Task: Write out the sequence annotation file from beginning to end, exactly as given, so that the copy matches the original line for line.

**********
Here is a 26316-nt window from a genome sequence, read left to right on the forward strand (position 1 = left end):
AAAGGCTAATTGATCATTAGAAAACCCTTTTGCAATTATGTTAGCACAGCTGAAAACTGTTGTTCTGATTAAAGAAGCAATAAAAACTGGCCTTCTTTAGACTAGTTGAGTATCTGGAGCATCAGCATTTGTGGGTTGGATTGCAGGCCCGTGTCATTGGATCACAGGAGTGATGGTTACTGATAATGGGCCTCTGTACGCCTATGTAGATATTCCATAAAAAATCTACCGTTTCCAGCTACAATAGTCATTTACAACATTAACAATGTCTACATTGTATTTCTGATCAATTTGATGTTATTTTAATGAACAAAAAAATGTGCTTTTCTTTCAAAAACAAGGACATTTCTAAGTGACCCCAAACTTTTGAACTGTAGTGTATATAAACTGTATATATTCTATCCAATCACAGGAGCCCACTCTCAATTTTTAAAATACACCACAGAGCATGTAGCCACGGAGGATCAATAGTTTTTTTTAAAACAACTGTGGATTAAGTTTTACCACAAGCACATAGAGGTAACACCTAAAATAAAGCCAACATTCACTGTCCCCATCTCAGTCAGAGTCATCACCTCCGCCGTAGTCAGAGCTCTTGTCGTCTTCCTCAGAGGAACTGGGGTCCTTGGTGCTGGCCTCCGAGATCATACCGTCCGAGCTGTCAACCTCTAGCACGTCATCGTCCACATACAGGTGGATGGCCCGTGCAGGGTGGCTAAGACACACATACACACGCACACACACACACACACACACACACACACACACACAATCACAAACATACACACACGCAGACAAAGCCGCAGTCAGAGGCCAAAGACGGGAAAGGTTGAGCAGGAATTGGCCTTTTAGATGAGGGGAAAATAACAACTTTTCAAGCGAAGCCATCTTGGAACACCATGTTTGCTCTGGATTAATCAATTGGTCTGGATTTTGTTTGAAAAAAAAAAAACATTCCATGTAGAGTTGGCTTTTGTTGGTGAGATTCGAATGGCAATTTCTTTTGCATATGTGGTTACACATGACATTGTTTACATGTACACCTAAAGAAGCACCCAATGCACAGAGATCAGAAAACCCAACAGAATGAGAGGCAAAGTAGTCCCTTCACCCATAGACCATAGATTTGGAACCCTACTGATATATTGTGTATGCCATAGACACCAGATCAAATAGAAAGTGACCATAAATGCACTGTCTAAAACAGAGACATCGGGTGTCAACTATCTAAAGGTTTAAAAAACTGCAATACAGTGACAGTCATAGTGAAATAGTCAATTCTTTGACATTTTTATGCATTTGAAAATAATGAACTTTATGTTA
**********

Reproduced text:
Here is a 26316-nt window from a genome sequence, read left to right on the forward strand (position 1 = left end):
AAAGGCTAATTGATCATTAGAAAACCCTTTTGCAATTATGTTAGCACAGCTGAAAACTGTTGTTCTGATTAAAGAAGCAATAAAAACTGGCCTTCTTTAGACTAGTTGAGTATCTGGAGCATCAGCATTTGTGGGTTGGATTGCAGGCCCGTGTCATTGGATCACAGGAGTGATGGTTACTGATAATGGGCCTCTGTACGCCTATGTAGATATTCCATAAAAAATCTACCGTTTCCAGCTACAATAGTCATTTACAACATTAACAATGTCTACATTGTATTTCTGATCAATTTGATGTTATTTTAATGAACAAAAAAATGTGCTTTTCTTTCAAAAACAAGGACATTTCTAAGTGACCCCAAACTTTTGAACTGTAGTGTATATAAACTGTATATATTCTATCCAATCACAGGAGCCCACTCTCAATTTTTAAAATACACCACAGAGCATGTAGCCACGGAGGATCAATAGTTTTTTTTAAAACAACTGTGGATTAAGTTTTACCACAAGCACATAGAGGTAACACCTAAAATAAAGCCAACATTCACTGTCCCCATCTCAGTCAGAGTCATCACCTCCGCCGTAGTCAGAGCTCTTGTCGTCTTCCTCAGAGGAACTGGGGTCCTTGGTGCTGGCCTCCGAGATCATACCGTCCGAGCTGTCAACCTCTAGCACGTCATCGTCCACATACAGGTGGATGGCCCGTGCAGGGTGGCTAAGACACACATACACACGCACACACACACACACACACACACACACACACACACAATCACAAACATACACACACGCAGACAAAGCCGCAGTCAGAGGCCAAAGACGGGAAAGGTTGAGCAGGAATTGGCCTTTTAGATGAGGGGAAAATAACAACTTTTCAAGCGAAGCCATCTTGGAACACCATGTTTGCTCTGGATTAATCAATTGGTCTGGATTTTGTTTGAAAAAAAAAAAACATTCCATGTAGAGTTGGCTTTTGTTGGTGAGATTCGAATGGCAATTTCTTTTGCATATGTGGTTACACATGACATTGTTTACATGTACACCTAAAGAAGCACCCAATGCACAGAGATCAGAAAACCCAACAGAATGAGAGGCAAAGTAGTCCCTTCACCCATAGACCATAGATTTGGAACCCTACTGATATATTGTGTATGCCATAGACACCAGATCAAATAGAAAGTGACCATAAATGCACTGTCTAAAACAGAGACATCGGGTGTCAACTATCTAAAGGTTTAAAAAACTGCAATACAGTGACAGTCATAGTGAAATAGTCAATTCTTTGACATTTTTATGCATTTGAAAATAATGAACTTTATGTTA